3 out of 4 stars
Share This Review
Uncharted by Janet Howle is the story of an American investigative reporter's desperate search to find her missing brother and the challenges she runs into while trying to accomplish this.
Mary Katherine Deano, better known as Kat, finds out that her brother may be a part of a secret government plot, and she desires to uncover it. She finds help in the form of Carter McDowell, a sailboat captain who is lost in more ways than she imagines. Together they try to overcome the dangers on both land and sea. While Kat clings firmly to her purpose, Carter is trying to find one. Will their scars and circumstances pull them apart, or will it bring them together? Does Kat eventually find her missing brother? You'll find the answers in the pages of Uncharted.
Uncharted is a book that shows the inevitability of loss, as well as the comfort of love. It uncovers and expresses a range of human qualities from trust, love, and courage to betrayal, loss, and cowardice. It shows the different sides of human behavior and how people can find stability in the most turbulent and unlikeliest places.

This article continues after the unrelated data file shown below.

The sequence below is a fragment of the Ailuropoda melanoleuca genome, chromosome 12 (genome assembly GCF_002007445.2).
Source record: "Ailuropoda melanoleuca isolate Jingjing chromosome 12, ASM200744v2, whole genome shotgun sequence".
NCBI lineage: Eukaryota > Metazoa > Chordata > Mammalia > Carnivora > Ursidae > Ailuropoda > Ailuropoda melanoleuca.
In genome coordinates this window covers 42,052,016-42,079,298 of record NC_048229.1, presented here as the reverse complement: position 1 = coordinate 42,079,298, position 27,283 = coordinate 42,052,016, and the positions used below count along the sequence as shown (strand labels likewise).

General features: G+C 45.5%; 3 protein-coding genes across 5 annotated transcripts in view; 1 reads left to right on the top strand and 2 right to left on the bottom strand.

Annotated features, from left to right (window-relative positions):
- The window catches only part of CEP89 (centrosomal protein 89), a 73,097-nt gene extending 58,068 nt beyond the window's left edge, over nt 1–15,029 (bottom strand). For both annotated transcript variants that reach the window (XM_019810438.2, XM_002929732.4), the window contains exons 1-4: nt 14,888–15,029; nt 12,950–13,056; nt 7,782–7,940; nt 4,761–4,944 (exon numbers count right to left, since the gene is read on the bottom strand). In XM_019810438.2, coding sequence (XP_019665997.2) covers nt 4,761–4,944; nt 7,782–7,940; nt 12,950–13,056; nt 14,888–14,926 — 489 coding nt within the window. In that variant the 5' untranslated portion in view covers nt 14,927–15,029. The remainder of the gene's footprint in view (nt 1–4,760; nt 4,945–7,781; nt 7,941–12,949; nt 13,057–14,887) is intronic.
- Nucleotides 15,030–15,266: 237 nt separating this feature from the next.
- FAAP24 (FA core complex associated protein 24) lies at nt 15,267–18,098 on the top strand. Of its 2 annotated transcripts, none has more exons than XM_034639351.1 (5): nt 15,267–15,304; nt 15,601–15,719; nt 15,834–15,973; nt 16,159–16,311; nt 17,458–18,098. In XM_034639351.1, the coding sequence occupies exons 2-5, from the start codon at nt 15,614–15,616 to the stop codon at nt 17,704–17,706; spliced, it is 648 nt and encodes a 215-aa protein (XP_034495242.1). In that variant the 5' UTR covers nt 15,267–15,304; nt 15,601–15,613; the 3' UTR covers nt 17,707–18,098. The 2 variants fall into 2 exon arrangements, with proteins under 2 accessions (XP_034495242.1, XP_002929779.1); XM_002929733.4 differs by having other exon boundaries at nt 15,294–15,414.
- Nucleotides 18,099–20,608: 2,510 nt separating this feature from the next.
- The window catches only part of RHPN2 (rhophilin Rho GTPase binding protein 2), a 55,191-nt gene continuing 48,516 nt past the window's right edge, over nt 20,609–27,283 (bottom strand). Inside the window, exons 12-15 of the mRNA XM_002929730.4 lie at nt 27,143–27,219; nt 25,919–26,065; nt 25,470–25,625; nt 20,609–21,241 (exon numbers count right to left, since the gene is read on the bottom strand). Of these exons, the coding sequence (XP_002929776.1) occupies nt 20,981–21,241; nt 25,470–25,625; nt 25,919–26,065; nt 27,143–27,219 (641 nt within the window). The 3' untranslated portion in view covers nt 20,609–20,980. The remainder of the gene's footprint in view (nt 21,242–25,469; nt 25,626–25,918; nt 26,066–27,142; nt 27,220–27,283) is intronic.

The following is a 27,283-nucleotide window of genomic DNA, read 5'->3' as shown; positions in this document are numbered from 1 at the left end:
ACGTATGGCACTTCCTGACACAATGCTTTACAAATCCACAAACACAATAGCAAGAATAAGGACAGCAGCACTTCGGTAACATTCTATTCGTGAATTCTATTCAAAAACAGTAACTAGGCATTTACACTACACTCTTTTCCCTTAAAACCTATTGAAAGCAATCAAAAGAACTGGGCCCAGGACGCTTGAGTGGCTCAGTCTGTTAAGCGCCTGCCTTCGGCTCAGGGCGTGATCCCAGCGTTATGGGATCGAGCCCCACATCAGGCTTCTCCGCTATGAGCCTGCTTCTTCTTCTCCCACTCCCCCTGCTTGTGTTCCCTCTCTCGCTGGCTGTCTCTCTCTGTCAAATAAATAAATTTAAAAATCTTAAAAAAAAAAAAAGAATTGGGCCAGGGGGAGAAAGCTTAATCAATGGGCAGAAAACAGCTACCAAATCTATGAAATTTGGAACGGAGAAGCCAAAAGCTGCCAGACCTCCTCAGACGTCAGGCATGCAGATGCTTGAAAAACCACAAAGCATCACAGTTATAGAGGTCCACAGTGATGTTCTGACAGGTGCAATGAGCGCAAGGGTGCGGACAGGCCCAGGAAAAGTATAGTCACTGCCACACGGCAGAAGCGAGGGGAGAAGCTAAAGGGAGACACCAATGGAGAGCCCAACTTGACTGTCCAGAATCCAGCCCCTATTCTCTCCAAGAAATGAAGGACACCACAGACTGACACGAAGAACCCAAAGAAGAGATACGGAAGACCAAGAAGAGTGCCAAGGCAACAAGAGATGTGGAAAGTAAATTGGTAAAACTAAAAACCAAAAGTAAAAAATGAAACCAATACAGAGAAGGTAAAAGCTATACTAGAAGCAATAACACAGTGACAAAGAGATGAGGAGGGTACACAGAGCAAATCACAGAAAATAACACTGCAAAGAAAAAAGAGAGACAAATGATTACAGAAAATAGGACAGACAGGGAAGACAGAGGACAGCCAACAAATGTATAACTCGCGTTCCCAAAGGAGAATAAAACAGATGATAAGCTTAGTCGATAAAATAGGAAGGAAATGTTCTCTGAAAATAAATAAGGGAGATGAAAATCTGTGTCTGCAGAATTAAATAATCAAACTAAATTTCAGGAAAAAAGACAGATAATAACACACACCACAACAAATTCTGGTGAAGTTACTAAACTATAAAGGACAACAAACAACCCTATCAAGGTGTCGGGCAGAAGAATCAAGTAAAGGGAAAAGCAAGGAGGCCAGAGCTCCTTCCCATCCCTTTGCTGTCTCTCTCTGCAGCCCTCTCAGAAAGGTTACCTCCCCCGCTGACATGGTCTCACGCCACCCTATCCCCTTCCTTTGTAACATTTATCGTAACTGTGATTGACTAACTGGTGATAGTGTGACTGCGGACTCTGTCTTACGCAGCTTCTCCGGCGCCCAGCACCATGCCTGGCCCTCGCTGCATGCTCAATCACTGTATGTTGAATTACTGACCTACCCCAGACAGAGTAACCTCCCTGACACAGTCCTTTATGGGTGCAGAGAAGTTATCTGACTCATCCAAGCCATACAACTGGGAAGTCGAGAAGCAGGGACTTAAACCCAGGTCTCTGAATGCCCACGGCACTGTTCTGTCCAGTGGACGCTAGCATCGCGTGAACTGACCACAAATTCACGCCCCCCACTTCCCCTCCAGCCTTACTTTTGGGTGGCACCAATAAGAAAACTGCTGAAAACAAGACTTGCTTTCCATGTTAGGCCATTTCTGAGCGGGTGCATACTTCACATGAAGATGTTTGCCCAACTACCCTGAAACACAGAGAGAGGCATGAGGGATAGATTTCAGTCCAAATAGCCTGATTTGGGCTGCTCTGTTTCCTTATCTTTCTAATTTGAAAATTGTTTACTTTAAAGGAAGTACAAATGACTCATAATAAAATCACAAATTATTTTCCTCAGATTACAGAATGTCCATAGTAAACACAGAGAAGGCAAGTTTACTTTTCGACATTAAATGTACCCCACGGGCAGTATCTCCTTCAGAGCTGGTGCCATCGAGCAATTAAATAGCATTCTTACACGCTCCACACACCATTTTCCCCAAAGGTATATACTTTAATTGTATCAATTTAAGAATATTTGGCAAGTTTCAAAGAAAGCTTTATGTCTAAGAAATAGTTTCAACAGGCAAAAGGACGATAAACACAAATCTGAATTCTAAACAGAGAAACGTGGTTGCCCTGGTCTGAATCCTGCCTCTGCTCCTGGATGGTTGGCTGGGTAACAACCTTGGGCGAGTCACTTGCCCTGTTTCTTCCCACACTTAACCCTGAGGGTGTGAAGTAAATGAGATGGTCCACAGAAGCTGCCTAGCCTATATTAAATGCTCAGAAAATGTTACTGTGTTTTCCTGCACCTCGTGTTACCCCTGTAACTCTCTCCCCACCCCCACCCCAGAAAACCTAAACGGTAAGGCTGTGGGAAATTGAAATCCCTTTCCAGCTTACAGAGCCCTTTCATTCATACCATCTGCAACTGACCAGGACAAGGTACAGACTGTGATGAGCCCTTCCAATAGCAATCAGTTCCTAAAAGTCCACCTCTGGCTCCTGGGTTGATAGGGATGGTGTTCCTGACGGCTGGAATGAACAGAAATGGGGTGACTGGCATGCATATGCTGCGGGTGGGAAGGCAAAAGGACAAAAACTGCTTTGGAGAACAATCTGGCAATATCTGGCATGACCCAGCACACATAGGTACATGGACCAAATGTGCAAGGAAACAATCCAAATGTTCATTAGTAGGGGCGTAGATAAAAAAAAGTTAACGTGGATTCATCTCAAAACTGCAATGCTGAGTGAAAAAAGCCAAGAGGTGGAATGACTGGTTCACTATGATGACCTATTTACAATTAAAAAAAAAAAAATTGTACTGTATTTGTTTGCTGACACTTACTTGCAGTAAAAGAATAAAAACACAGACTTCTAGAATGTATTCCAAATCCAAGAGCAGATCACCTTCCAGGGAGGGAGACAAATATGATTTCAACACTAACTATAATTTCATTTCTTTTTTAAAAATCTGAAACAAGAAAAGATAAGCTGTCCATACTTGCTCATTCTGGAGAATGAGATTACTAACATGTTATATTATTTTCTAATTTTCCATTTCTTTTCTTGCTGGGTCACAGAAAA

I found the suspense factor a bit lacking. The words seemed almost clinical, and the writing understated. There was nearly no thrill. However, while the book seemed to lack the normal buildup of tension that characterized most books in this genre, I admire how the author carefully wove details around each other to create an intricate yet balanced plot. The story was straightforward to follow and kept my mind engaged as I tried to figure out some of the puzzles it contained. It managed to avoid one pothole some books fall into — too many unexplained scenes and loose threads.
What I liked most was the author's detailed description of the book's elements. The facets that made up the book were well researched yet delivered with the confidence that can only come with personal experience. The marine life and geography jargon gave the book a touch of authenticity. The author also provided a list of materials that would help further research. The reader would have all the information needed to understand the narrative.
I found only a few errors in the book, and I reckon it was professionally edited. Due to the lack of suspense and thrill, which was the only thing I found to be off-putting, I'd give it three out of four stars. It was an engaging read, and I recommend it to lovers of suspense stories.
View: on Bookshelves